CAMRA Hits the big “Four-Oh!”

     

    “Big oaks from little acorns grow” so the saying goes. Well, CAMRA had an identical beginning with just four disgruntled men being those acorns. Once described as “The most successful consumer group in Europe”, the idea for the Campaign wasn't actually formed in Britain but in the Irish Republic whilst the aforementioned were on holiday in1971. Mellor, Makin, Hardman and Lees didn’t know the difference between keg and cask beers but they knew that they utterly detested the former for its gassiness and heavy promotion which was killing off decent beers in Britain and intended to do something about it.

    Processed keg beers are easy to look after and transport and have a longer shelf life but the strongest argument the brewers had was that they could produce identikit beer which could be promoted anywhere and offend no-one with its lack of strong flavours. As the movement grew, Lees’ mother’s flat became the HQ for a movement named “The Campaign for the Revitalisation of Ale” and the membership file was a shoebox!  Later changed to Real Ale as revitalization was deemed not snappy enough. The journalistic experience of the founders proved extremely useful and the word soon got around. A small newspaper “What’s Brewing” was compiled using a Letraset (remember them?) and the first conferenceheld in 1972 with an attendance of around 100 but the Campaign was under way.

    More pubs began to stock a cask beer again and CAMRA became even more questing. The large brewing concerns refused to let on the strength and ingredients of their products (none of your business), so CAMRA had them tested and declared their findings, much to the annoyance of the beerage who regarded the campaign as an irrelevance. More fool them. Like Topsy, it just kept on growing.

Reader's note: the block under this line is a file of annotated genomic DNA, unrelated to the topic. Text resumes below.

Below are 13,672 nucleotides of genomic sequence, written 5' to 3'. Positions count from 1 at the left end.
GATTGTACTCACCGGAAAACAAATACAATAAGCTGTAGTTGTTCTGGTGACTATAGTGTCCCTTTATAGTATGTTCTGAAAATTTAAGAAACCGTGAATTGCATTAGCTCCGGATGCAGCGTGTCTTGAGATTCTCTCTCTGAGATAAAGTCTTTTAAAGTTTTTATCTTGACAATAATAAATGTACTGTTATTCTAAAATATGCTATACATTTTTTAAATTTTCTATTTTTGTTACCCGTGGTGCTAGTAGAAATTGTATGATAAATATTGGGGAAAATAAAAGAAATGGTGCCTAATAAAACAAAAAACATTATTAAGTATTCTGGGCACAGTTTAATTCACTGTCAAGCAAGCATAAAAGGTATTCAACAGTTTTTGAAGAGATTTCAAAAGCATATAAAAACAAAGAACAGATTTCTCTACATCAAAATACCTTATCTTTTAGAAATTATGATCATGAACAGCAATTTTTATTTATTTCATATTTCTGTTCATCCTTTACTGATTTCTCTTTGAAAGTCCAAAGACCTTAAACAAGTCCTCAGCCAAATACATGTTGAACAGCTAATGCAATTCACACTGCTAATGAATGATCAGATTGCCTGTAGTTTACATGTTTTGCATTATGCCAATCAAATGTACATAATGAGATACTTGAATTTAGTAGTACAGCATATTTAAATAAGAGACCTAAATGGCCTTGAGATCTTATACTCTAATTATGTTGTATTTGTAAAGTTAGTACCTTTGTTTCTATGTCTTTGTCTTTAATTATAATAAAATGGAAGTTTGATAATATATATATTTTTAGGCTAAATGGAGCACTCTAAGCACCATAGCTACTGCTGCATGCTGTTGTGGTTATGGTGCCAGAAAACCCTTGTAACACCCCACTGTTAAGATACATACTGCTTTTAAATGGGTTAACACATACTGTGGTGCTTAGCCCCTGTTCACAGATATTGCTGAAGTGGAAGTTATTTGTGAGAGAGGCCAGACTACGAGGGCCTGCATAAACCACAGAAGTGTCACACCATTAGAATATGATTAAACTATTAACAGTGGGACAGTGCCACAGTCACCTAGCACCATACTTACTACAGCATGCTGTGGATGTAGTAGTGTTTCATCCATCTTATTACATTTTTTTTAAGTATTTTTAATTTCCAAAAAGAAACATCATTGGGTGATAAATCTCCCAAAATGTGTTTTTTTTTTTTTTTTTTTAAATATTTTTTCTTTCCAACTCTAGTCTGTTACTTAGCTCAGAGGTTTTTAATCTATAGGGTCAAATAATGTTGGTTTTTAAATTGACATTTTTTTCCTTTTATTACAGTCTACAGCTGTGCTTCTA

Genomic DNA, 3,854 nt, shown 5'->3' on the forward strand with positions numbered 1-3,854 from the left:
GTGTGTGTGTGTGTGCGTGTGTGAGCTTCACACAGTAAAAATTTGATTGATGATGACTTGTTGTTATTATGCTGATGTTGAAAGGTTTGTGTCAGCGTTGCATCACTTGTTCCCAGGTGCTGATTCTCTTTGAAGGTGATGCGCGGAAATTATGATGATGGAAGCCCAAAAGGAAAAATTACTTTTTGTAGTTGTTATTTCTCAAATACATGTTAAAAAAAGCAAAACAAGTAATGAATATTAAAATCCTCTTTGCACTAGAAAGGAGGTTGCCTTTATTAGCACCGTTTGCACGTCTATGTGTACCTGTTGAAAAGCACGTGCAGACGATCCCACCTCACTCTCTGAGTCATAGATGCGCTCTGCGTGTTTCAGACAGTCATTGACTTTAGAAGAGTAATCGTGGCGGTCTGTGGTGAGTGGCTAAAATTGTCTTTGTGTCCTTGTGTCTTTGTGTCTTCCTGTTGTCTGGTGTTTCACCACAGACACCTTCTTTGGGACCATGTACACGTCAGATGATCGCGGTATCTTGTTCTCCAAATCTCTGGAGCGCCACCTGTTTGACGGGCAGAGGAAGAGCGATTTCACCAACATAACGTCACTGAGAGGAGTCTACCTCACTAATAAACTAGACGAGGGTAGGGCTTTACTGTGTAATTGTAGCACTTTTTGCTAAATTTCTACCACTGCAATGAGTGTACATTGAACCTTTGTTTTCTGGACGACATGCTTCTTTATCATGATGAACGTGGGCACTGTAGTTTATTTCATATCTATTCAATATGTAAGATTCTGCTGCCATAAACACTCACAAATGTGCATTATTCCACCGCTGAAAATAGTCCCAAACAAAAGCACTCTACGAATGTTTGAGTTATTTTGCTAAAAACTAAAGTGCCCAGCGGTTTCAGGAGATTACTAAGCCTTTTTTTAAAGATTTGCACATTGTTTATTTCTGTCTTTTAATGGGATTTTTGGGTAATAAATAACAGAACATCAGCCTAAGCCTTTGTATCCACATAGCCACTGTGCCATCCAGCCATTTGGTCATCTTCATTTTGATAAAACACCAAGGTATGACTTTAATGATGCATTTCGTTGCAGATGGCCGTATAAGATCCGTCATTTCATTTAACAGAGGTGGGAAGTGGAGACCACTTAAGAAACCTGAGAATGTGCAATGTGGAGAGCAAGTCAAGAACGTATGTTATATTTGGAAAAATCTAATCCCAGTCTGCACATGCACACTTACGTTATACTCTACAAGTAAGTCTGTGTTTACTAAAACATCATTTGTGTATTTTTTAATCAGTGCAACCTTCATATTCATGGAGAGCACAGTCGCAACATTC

Now, with a membership of 120000 and still growing, it has seen off the huge conglomerates which swamped the country with bland beers and has gained the respect of everyone in the industry. Many pubs sport the Cask Marque logo, which organization wouldn’t have existed if not for CAMRA. With its national beer festivals and local festivals countrywide, the word is spread and the country loves them. Real ale has a symbol from the past which has endured and is still the dispense method of choice. This is of course the handpump and the real ale lover has only to stand at a pub door to elicit whether real ale is available. By the way, the big brewers scorned the title ‘real ale’. They believed that all their beers were real but today’s brewers embrace it due to its now universal use.

    CAMRA is a respected organization in parliament and many MPs are members. Indeed there is even a parliamentary beer group which consists of all political persuasions. It has a large lobbying presence and influence and has achieved so much.

     Here’s a taste of some of CAMRA’s successes:- 
    • Licensing hours reform
    •     
    • Introduction of beer orders which broke the monopoly of the big brewers, seeing the back of the likes of Watney’s, Whitbread et al.
    •    
    • Progressive beer duty which helped small brewers (but enraged the larger ones)
    •     
    • Appointment of Pubs Minister
    •    
    • Introduction of guest beers
    •    
    • Saving pubs from closure

    • Production of local beer guides
    •     
    • Beer festivals local and national

          
    Finally and most importantly, CAMRA has saved real ale for the nation.

     ‘Get real’ never had
    more significance!

    Here’s to the next 40.